Springwise, the bloggy arm of Trendwatching.com, had this to say in a recent profile of a software crowdfunding site: "In addition to a marketplace for software development, microPledge reckons its site will come to be viewed as a free market-testing service to gauge the reception for new software products and features. Interesting example of the intention economy at work: when consumers have to put their money where their mouth is, it's a pretty good bet you can believe what they say." If you extend this argument to neighborhood crowdfunding in cities, it holds up quite nicely. The risks of trusting what some might term "non-experts" are mitigated in crowdfunding by the wary wisdom of the consumer. Neighbors are more likely to ignore flashy-but-ineffective revitalization projects, choosing instead to fund the kinds of improvements that will raise an area's quality of life in all of the little ways that legacy-laden city officials can overlook.

Little bits add up. That's what crowdfunding is all about.

(Photo from Flickr user djpiesas.)


Seattle Department of Neighborhoods

Minneapolis Neighborhood Revitalization Project

Crowdfunding software projects (Springwise)


WEEKEND READING: September 19-October 5, 2007

Lots of good stuff over the past few days. Here at Weekend Reading, it's an eight-item week!

ITEM ONE: A great story -- from the BBC of all places -- on the relationship between the American military base at GTMO and the city of Guantanamo, Cuba.

ITEM TWO: A disturbing letter from a freedom of speech/human rights activist in South Africa over at Squatter City.

ITEM THREE: Speaking of South Africa, the Lincoln Institute's new newsletter is out, and it contains a really fantastic overview of the current situation in Johannesburg.

ITEM FOUR: Another CEOs for Cities national meeting has come and gone, and their blog features this great list of the ideas that were bouncing around last week.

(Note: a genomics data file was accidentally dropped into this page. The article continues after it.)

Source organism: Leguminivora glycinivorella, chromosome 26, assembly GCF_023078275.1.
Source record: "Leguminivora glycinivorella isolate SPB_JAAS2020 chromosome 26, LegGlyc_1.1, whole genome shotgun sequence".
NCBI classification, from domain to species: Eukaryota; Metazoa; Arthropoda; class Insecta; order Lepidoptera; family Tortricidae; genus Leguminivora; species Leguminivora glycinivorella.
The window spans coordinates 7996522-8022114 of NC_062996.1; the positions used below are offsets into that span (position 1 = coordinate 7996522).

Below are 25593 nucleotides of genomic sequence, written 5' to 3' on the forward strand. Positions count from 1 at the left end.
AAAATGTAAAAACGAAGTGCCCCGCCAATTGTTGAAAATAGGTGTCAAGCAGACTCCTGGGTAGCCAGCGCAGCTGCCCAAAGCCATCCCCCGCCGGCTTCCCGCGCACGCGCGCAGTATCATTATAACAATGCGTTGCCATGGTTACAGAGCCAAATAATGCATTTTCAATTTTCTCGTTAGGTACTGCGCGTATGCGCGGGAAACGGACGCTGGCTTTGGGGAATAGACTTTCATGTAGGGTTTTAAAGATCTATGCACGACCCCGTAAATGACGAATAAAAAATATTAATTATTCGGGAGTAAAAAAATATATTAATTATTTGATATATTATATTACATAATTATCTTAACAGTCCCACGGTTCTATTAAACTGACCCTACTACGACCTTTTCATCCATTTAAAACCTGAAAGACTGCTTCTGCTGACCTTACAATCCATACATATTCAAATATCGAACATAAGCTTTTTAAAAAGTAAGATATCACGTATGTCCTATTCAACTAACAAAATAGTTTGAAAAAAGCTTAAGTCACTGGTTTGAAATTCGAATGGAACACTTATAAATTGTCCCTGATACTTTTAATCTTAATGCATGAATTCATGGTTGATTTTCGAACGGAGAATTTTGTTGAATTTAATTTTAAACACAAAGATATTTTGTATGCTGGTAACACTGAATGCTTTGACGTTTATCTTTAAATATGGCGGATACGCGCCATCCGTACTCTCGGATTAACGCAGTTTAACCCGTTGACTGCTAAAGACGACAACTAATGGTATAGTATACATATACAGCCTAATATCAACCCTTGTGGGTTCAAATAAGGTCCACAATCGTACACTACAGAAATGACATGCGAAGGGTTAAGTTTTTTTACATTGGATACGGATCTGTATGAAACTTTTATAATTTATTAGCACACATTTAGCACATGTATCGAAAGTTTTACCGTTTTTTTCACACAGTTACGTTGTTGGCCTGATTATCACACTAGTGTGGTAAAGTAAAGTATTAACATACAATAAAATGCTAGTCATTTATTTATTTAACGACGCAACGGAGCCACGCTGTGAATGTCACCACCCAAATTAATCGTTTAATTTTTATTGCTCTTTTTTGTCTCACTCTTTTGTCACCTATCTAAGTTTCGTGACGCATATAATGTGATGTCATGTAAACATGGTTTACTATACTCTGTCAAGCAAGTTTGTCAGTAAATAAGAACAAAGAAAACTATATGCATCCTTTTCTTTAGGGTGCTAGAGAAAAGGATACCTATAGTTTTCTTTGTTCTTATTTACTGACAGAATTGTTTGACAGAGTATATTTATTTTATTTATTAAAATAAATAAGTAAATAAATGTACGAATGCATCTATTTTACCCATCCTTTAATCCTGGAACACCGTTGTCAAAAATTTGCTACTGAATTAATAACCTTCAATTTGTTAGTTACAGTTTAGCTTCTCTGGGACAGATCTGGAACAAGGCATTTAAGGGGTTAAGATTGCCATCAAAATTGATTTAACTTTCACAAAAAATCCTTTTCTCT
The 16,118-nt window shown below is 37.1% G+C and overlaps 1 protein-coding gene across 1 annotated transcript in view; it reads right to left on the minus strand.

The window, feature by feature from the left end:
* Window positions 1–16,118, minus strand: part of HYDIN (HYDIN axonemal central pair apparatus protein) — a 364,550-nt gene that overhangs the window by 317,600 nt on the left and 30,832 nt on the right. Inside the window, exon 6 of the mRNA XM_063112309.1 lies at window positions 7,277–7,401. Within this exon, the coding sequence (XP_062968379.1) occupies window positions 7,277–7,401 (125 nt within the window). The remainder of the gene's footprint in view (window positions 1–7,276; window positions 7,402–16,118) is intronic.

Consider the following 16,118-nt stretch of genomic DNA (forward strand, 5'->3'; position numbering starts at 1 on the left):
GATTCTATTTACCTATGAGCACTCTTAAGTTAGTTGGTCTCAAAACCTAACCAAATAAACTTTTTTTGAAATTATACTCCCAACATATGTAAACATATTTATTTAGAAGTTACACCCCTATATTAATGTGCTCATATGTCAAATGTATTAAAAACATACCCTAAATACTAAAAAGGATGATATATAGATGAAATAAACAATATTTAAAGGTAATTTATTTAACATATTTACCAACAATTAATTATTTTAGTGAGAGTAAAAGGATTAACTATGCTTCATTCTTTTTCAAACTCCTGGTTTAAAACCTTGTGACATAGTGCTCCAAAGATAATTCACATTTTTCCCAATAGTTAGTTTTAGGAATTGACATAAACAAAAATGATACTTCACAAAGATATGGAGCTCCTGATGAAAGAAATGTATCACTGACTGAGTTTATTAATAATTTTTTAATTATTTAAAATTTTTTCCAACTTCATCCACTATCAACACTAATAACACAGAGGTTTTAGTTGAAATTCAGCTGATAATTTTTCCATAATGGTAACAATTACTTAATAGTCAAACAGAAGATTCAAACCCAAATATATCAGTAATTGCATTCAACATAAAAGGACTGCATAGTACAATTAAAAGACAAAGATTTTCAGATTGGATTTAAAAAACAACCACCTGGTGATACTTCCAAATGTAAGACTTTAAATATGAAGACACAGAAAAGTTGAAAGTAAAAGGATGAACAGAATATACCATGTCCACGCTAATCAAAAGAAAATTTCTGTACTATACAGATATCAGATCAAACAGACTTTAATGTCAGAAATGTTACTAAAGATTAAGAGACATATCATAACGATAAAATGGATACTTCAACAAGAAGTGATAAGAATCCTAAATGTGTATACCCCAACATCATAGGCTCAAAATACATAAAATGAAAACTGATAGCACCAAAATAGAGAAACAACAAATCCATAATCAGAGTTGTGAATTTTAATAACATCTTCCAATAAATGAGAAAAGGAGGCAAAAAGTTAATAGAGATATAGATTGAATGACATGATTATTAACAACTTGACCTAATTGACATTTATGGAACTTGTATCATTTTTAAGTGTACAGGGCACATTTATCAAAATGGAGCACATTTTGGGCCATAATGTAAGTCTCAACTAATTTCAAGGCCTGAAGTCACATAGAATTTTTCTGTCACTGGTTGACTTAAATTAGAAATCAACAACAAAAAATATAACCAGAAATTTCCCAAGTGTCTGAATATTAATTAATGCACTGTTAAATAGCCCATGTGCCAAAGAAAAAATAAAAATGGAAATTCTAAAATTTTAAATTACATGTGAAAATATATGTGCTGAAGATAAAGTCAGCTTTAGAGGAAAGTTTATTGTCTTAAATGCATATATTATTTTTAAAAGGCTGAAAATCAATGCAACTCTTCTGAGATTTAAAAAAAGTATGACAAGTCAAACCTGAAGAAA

ITEM FIVE: A new economic pact to connect South American cities could potentially lead to "widespread deforestation and the eventual loss of the Amazon jungle within three or four decades."

ITEM SIX: Richard Rogers on public space, Pompidou, and how he almost became a cab driver.

ITEM SEVEN: Project for Public Spaces founder Fred Kent analyzes four of New York's most visible public spaces for the NY Times.

ITEM EIGHT: Lets wrap up with some imagery. This week saw the work of photographer David Schalliol (covered in one of Where's very first posts) featured on things magazine and Archinect. (Photo credit)

If you enjoyed that really comprensive profile of São Paulo a few weeks back, don't miss Item Three. Comprehensive profiles are kind of awesome, as a rule. This is no exception.


(Re)Building Intellectual Infrastructure

Richard Florida, Dr. Creative Class himself, spent a good deal of time in a post today on his blog responding to some of the concerns raised in yesterday's Where post on questioning the logic of the CC. I'll admit that I haven't yet read Rise of the Creative Class (yesterday's post was about the phenomenon, not specificlly the book that started it), so reading his thoughts taught me a lot that I didn't know about his argument. As it turns out, I agree with him on more than I had originally thought. From Dr. Florida's post: